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You can use the proceeds from your home equity loan or home equity line of credit in any way you want—including on an investment or rental property.
Using your home equity to put a down payment on or purchase an investment property is possible, and is often one of the cheapest borrowing options you may have.
If you already have equity built up in a rental property, you may also be able to take out a home equity loan or HELOC against that equity. Just note that you may be eligible for less money than you would be with your primary home.
This article will focus on the first situation.
On this page:
- Using Home Equity for an Investment/Rental Property
- Risks of Using Home Equity for Investment Properties
- Differences Between Home Equity Loans & HELOCS
- Home Equity Loan & HELOC Tax Benefits
- Fast access to your equity without leaving home
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Using Home Equity for Investment or Rental Properties
Using your home equity to make a down payment or to fully purchase a rental property may be a good idea because it can help you secure low rates without having to go through the process of getting a second mortgage.
A home equity loan or HELOC can also be a good source of cash to make repairs or improvements on an investment property because the interest rates are much more favorable than other forms of borrowing, like credit cards and personal loans.
Most lenders will have a maximum combined loan-to-value ratio (LTV) of around 85%. This means that your mortgage and home equity loan can’t exceed 85% of your home’s current value.
For example, if your home is currently worth $200,000 and you have a mortgage balance of $120,000, your current loan-to-value ratio would be 60%. The maximum amount of debt you could have—including your mortgage and home equity loan—is $170,000 (85% of $200,000). This means the total amount of a home equity loan you could receive is $50,000 ($170,000 – $120,000).
Risks of Using Home Equity on a Rental Property
The biggest risk associated with using a home equity loan or HELOC is that your home serves as the collateral for the debt. While this is what allows you to borrow such a substantial amount of money at such a low interest rate, it is also what can cause a tremendously large loss if things go wrong.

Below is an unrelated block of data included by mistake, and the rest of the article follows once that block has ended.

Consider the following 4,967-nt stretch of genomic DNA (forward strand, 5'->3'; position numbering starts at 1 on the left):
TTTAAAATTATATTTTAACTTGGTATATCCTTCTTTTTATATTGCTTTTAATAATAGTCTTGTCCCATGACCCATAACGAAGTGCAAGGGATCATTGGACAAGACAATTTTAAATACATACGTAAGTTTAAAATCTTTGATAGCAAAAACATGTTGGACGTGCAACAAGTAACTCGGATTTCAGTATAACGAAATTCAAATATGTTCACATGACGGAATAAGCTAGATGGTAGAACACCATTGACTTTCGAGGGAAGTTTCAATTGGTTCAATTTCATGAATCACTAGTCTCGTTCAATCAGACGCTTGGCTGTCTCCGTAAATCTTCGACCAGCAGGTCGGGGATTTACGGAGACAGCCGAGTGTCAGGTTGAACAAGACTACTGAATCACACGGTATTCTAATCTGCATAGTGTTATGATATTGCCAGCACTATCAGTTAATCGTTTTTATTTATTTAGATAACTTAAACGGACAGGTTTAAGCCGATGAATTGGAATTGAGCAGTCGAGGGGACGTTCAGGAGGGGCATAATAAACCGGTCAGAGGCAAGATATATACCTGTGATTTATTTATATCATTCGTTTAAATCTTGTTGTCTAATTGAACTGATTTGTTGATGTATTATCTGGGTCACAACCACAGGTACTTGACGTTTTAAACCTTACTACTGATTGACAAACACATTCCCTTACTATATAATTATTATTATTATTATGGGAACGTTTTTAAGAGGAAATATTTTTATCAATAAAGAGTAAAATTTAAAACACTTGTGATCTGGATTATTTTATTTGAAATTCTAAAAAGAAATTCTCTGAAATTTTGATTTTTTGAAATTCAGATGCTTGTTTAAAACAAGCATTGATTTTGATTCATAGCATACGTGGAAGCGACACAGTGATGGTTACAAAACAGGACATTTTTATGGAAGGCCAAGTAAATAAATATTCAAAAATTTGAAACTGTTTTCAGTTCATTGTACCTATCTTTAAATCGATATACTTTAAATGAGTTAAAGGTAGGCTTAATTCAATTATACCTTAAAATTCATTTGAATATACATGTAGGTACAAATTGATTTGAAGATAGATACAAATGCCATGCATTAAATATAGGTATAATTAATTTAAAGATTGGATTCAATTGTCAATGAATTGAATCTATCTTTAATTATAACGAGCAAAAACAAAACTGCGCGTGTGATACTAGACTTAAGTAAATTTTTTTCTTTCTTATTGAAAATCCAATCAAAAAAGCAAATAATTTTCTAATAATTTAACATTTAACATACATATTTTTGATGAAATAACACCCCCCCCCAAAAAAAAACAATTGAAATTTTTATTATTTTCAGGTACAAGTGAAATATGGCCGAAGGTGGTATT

If you can no longer make the payments on the home equity loan or HELOC, the lender will foreclose on the collateral property in order to fulfill your debt obligation. In this case, that is your primary residence.
Since the investment property does not serve as the collateral, that property may not be impacted by these financial difficulties. You would only face foreclosure on the investment property if you also have a mortgage on that property that you cannot pay.
In the end, you need to decide if you are willing to risk losing your home for your investment property. If it is a relatively high-risk investment property, you might be safer to consider another source of financing or finding a safer investment for your home equity.
The Differences Between Home Equity Loans and HELOCs
A home equity loan provides the borrower with a lump sum at closing based on the total amount of equity in the home. The borrower pays off the loan in fixed monthly payments over a period of 10 to 15 years.
A home equity line of credit is similar to a home equity loan because the maximum amount of credit extended to the borrower is dependent upon the total equity that the borrower has in the home. Unlike the home equity loan, however, the HELOC allows the borrower to use only the amount of credit needed.
The borrower can also continue to use the credit over and over again as it gets paid off. So, the funds are not available for one single-use as they are with a home equity loan.
Home Equity Loan & HELOC Tax Benefits
Prior to 2018, federal tax law allowed homeowners to deduct the interest they paid on their mortgage as well as their home equity loan or HELOC. At the beginning of 2018, however, the IRS added some qualifications to home equity debt tax deductions.
Under the current law, interest on home equity debt is only tax deductible if the homeowner uses the proceeds to make substantial improvements to the property serving as collateral for the loan. As a result, homeowners cannot deduct the interest if they use the proceeds to purchase or improve a separate investment property.
Author: Kimberly Goodwin, PhD